It’s amazing how things in Labrador — especially from a natural resource development perspective — tend to move in cycles.
The term “boom and bust” is not a new term and conjures up healthy debate, some will even say controversial, on both sides of an issue. Whether we are talking about fisheries, forestry, mining, low-level flying or hydro development, the term “boom and bust” generally describes a period in a community’s history that is characterized by substantial increases in economic activity followed by a sharp downturn.
Throughout Canada and throughout the our province, history has shown that times of increased business and investment can all of a sudden collapse (sometimes due to outside sources such as world markets, beyond the company’s/government’s control) thus having a major impact on the town on many different levels. While change is happening around us daily, all one has to do is observe and you can clearly see there are signs and indicators that some of our Labrador towns are now heading into a “boom” environment. These signs include such things as higher housing rental and real-estate rates, increased crime, increased traffic, demand on local stores for every day products like groceries and longer line-ups, higher prices and wait times at restaurants. Thus, the challenge for community leaders is manage rapid change and prepare the community for when the “boom” subsides.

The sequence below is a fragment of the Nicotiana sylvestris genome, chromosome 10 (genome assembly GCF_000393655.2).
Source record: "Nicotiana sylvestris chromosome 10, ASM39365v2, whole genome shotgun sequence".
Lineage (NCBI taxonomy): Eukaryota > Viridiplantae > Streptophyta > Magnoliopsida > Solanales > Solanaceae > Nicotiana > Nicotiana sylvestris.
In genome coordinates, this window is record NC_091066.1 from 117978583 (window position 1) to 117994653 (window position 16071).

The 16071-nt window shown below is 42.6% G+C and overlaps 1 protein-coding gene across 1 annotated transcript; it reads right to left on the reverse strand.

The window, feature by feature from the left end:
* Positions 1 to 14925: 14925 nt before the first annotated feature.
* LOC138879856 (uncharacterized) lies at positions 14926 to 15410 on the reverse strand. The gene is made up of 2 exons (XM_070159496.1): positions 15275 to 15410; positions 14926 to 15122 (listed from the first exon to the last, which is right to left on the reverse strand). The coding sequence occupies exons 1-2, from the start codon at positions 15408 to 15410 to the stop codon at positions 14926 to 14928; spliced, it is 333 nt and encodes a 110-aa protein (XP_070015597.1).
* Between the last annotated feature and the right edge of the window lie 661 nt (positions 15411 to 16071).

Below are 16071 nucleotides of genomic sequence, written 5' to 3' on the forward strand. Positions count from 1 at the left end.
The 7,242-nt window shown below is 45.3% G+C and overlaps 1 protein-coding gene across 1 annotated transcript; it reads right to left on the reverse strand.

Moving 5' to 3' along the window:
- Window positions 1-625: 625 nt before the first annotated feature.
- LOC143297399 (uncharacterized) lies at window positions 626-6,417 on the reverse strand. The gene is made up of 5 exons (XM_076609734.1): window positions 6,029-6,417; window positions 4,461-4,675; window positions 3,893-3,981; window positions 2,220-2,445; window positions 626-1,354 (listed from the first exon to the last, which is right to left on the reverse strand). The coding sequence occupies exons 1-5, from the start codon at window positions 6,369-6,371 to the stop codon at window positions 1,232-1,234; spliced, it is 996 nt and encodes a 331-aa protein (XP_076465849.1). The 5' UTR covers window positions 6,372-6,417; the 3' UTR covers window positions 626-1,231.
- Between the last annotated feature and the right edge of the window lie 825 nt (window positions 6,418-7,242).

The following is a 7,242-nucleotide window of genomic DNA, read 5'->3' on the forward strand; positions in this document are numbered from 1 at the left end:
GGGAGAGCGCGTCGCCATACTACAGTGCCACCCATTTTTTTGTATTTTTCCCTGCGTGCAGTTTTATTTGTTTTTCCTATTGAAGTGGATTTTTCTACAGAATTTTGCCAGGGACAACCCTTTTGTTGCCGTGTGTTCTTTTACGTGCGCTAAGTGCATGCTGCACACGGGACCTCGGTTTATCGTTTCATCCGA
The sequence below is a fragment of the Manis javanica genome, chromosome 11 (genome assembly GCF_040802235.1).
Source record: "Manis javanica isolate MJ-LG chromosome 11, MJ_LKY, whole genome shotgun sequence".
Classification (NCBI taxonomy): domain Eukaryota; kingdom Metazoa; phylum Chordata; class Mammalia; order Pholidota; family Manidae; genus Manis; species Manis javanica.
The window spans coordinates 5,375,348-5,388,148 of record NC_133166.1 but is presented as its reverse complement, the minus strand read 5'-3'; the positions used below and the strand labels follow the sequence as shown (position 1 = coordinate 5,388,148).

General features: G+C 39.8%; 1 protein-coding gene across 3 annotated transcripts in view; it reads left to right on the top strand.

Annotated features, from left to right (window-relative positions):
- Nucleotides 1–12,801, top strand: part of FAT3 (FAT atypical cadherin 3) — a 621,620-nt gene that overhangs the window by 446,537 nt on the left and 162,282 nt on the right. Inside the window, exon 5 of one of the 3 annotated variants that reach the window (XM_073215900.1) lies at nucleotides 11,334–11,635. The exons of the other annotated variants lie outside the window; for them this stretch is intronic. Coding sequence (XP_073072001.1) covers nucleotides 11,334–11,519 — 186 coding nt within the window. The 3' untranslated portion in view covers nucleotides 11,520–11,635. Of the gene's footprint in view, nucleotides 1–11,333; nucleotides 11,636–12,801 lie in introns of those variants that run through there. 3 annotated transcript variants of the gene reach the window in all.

The natural resources industry can — and does — offer many high paying jobs that allow both young and semi-retired workers to provide themselves…